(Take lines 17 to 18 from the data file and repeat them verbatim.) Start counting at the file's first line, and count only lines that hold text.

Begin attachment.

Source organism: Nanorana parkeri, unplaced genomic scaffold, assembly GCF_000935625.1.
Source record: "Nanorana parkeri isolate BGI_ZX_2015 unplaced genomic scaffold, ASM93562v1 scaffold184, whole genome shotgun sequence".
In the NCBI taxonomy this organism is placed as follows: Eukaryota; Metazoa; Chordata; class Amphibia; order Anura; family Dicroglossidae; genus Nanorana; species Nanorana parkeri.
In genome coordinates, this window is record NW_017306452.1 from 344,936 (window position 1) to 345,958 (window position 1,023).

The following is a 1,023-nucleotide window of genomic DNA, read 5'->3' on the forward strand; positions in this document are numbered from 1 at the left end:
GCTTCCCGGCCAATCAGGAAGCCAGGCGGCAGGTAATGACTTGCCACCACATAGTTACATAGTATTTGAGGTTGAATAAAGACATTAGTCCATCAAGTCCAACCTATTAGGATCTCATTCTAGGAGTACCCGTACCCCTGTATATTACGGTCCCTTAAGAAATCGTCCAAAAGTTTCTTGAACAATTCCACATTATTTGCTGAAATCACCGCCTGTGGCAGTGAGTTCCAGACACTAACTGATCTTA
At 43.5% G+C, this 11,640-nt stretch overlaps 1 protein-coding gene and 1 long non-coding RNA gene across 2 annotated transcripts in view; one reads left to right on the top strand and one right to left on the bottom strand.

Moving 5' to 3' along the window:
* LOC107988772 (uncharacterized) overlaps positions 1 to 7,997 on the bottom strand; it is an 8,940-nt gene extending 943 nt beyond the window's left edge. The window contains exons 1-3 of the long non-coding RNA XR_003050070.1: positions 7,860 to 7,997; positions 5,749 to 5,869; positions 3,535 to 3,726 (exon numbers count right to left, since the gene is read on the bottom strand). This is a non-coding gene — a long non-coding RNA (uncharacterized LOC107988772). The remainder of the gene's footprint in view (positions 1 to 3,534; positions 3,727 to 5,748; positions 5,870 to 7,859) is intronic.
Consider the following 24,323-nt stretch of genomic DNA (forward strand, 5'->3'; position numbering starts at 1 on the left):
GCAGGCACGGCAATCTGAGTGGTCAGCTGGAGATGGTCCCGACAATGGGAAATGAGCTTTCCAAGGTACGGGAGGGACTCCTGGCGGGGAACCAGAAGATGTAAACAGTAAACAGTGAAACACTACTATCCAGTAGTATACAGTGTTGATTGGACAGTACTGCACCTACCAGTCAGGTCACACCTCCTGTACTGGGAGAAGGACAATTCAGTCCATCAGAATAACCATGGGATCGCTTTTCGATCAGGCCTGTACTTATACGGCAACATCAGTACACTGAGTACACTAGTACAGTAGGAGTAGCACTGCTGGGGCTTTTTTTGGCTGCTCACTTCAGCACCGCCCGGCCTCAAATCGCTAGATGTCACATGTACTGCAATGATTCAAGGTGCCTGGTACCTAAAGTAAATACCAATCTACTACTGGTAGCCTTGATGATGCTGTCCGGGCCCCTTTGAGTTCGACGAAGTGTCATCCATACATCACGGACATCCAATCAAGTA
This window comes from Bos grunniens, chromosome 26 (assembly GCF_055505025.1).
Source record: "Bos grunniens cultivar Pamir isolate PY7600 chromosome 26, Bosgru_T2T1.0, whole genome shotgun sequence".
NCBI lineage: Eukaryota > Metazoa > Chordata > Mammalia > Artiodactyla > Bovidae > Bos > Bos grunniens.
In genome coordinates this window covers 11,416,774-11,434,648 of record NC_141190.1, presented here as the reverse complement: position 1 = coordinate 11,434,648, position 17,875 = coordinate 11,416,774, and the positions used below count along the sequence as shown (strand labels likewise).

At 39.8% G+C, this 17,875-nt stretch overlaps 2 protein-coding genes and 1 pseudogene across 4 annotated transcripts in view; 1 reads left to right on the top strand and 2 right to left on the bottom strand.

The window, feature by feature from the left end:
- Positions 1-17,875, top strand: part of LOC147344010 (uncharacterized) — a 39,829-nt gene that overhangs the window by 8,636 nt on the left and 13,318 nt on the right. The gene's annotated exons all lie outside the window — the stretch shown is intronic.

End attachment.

The window, feature by feature from the left end:
- Positions 1-17,875, top strand: part of LOC147344010 (uncharacterized) — a 39,829-nt gene that overhangs the window by 8,636 nt on the left and 13,318 nt on the right. The gene's annotated exons all lie outside the window — the stretch shown is intronic.